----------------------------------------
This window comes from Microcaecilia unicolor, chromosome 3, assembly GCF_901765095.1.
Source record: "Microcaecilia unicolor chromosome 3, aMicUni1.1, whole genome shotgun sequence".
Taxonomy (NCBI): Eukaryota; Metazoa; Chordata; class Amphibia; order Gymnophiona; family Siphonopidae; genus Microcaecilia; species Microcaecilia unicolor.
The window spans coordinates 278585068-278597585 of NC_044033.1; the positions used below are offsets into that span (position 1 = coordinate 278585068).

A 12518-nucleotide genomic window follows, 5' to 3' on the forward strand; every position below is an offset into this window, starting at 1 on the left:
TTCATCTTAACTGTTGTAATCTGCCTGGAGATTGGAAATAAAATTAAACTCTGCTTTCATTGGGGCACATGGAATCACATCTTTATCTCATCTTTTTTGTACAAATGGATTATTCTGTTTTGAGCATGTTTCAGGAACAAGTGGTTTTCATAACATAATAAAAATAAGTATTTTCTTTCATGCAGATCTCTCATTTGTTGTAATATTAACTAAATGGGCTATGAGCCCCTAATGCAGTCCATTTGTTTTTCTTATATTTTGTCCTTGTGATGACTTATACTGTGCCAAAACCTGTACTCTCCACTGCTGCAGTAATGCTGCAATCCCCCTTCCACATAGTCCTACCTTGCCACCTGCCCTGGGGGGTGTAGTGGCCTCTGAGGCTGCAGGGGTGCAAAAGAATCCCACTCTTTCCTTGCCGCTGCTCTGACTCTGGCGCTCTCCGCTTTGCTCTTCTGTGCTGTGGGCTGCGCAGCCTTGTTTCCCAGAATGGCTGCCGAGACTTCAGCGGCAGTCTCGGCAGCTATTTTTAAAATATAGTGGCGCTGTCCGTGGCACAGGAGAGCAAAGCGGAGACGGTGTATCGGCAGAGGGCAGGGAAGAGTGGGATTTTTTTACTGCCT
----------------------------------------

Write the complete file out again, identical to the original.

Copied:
This window comes from Microcaecilia unicolor, chromosome 3, assembly GCF_901765095.1.
Source record: "Microcaecilia unicolor chromosome 3, aMicUni1.1, whole genome shotgun sequence".
Taxonomy (NCBI): Eukaryota; Metazoa; Chordata; class Amphibia; order Gymnophiona; family Siphonopidae; genus Microcaecilia; species Microcaecilia unicolor.
The window spans coordinates 278585068-278597585 of NC_044033.1; the positions used below are offsets into that span (position 1 = coordinate 278585068).

A 12518-nucleotide genomic window follows, 5' to 3' on the forward strand; every position below is an offset into this window, starting at 1 on the left:
TTCATCTTAACTGTTGTAATCTGCCTGGAGATTGGAAATAAAATTAAACTCTGCTTTCATTGGGGCACATGGAATCACATCTTTATCTCATCTTTTTTGTACAAATGGATTATTCTGTTTTGAGCATGTTTCAGGAACAAGTGGTTTTCATAACATAATAAAAATAAGTATTTTCTTTCATGCAGATCTCTCATTTGTTGTAATATTAACTAAATGGGCTATGAGCCCCTAATGCAGTCCATTTGTTTTTCTTATATTTTGTCCTTGTGATGACTTATACTGTGCCAAAACCTGTACTCTCCACTGCTGCAGTAATGCTGCAATCCCCCTTCCACATAGTCCTACCTTGCCACCTGCCCTGGGGGGTGTAGTGGCCTCTGAGGCTGCAGGGGTGCAAAAGAATCCCACTCTTTCCTTGCCGCTGCTCTGACTCTGGCGCTCTCCGCTTTGCTCTTCTGTGCTGTGGGCTGCGCAGCCTTGTTTCCCAGAATGGCTGCCGAGACTTCAGCGGCAGTCTCGGCAGCTATTTTTAAAATATAGTGGCGCTGTCCGTGGCACAGGAGAGCAAAGCGGAGACGGTGTATCGGCAGAGGGCAGGGAAGAGTGGGATTTTTTTACTGCCT